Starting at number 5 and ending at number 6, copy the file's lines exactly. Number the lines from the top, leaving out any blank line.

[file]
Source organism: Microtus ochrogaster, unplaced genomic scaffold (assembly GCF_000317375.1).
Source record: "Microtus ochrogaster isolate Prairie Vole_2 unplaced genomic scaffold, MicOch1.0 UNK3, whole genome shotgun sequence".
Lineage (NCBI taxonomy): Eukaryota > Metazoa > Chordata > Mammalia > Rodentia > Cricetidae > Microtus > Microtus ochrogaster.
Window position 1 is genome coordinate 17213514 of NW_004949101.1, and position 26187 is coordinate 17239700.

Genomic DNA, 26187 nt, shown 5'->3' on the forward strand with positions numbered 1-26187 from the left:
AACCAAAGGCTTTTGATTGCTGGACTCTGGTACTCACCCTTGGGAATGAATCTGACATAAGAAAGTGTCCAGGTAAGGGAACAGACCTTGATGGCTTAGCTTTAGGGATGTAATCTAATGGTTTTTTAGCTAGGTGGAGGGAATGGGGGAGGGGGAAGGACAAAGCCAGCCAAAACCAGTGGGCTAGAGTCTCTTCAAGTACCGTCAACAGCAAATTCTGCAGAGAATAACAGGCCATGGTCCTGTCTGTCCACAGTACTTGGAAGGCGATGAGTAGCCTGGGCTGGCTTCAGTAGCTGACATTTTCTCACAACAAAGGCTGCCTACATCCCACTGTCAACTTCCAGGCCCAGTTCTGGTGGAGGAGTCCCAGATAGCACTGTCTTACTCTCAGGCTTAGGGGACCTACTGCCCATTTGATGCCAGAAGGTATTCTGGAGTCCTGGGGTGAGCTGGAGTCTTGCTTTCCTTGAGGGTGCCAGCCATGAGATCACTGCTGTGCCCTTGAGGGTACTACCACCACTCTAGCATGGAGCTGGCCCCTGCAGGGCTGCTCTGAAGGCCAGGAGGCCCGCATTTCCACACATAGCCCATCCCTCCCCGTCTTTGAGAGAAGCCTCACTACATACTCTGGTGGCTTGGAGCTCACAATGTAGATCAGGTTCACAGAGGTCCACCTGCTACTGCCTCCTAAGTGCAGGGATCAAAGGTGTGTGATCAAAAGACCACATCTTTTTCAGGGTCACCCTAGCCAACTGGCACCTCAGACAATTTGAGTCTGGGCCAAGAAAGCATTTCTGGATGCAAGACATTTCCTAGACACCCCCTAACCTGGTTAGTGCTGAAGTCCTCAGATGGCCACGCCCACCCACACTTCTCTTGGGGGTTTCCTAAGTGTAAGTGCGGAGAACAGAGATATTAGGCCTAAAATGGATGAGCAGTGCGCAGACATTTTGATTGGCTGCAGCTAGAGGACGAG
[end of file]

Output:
Genomic DNA, 26187 nt, shown 5'->3' on the forward strand with positions numbered 1-26187 from the left:
AACCAAAGGCTTTTGATTGCTGGACTCTGGTACTCACCCTTGGGAATGAATCTGACATAAGAAAGTGTCCAGGTAAGGGAACAGACCTTGATGGCTTAGCTTTAGGGATGTAATCTAATGGTTTTTTAGCTAGGTGGAGGGAATGGGGGAGGGGGAAGGACAAAGCCAGCCAAAACCAGTGGGCTAGAGTCTCTTCAAGTACCGTCAACAGCAAATTCTGCAGAGAATAACAGGCCATGGTCCTGTCTGTCCACAGTACTTGGAAGGCGATGAGTAGCCTGGGCTGGCTTCAGTAGCTGACATTTTCTCACAACAAAGGCTGCCTACATCCCACTGTCAACTTCCAGGCCCAGTTCTGGTGGAGGAGTCCCAGATAGCACTGTCTTACTCTCAGGCTTAGGGGACCTACTGCCCATTTGATGCCAGAAGGTATTCTGGAGTCCTGGGGTGAGCTGGAGTCTTGCTTTCCTTGAGGGTGCCAGCCATGAGATCACTGCTGTGCCCTTGAGGGTACTACCACCACTCTAGCATGGAGCTGGCCCCTGCAGGGCTGCTCTGAAGGCCAGGAGGCCCGCATTTCCACACATAGCCCATCCCTCCCCGTCTTTGAGAGAAGCCTCACTACATACTCTGGTGGCTTGGAGCTCACAATGTAGATCAGGTTCACAGAGGTCCACCTGCTACTGCCTCCTAAGTGCAGGGATCAAAGGTGTGTGATCAAAAGACCACATCTTTTTCAGGGTCACCCTAGCCAACTGGCACCTCAGACAATTTGAGTCTGGGCCAAGAAAGCATTTCTGGATGCAAGACATTTCCTAGACACCCCCTAACCTGGTTAGTGCTGAAGTCCTCAGATGGCCACGCCCACCCACACTTCTCTTGGGGGTTTCCTAAGTGTAAGTGCGGAGAACAGAGATATTAGGCCTAAAATGGATGAGCAGTGCGCAGACATTTTGATTGGCTGCAGCTAGAGGACGAG